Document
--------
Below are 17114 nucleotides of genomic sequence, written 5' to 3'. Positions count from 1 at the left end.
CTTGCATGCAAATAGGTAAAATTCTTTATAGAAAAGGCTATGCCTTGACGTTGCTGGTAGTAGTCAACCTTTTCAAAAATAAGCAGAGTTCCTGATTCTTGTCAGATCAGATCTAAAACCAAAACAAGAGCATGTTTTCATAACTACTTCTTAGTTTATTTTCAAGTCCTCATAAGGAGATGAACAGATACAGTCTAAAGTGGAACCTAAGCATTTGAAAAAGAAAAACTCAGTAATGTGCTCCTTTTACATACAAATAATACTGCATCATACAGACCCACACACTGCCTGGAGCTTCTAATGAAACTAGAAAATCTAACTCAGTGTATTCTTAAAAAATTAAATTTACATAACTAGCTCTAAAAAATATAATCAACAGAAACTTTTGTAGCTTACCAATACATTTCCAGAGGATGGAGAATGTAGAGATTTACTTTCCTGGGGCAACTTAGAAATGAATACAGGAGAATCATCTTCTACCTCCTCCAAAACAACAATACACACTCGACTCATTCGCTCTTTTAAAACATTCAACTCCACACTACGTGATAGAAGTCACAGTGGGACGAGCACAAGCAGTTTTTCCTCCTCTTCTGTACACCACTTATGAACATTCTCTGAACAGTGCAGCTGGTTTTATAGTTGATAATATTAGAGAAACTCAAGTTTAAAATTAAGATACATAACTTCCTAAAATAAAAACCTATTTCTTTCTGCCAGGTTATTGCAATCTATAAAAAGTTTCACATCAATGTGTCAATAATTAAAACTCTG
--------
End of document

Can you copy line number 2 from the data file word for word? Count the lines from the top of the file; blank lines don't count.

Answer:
CTTGCATGCAAATAGGTAAAATTCTTTATAGAAAAGGCTATGCCTTGACGTTGCTGGTAGTAGTCAACCTTTTCAAAAATAAGCAGAGTTCCTGATTCTTGTCAGATCAGATCTAAAACCAAAACAAGAGCATGTTTTCATAACTACTTCTTAGTTTATTTTCAAGTCCTCATAAGGAGATGAACAGATACAGTCTAAAGTGGAACCTAAGCATTTGAAAAAGAAAAACTCAGTAATGTGCTCCTTTTACATACAAATAATACTGCATCATACAGACCCACACACTGCCTGGAGCTTCTAATGAAACTAGAAAATCTAACTCAGTGTATTCTTAAAAAATTAAATTTACATAACTAGCTCTAAAAAATATAATCAACAGAAACTTTTGTAGCTTACCAATACATTTCCAGAGGATGGAGAATGTAGAGATTTACTTTCCTGGGGCAACTTAGAAATGAATACAGGAGAATCATCTTCTACCTCCTCCAAAACAACAATACACACTCGACTCATTCGCTCTTTTAAAACATTCAACTCCACACTACGTGATAGAAGTCACAGTGGGACGAGCACAAGCAGTTTTTCCTCCTCTTCTGTACACCACTTATGAACATTCTCTGAACAGTGCAGCTGGTTTTATAGTTGATAATATTAGAGAAACTCAAGTTTAAAATTAAGATACATAACTTCCTAAAATAAAAACCTATTTCTTTCTGCCAGGTTATTGCAATCTATAAAAAGTTTCACATCAATGTGTCAATAATTAAAACTCTG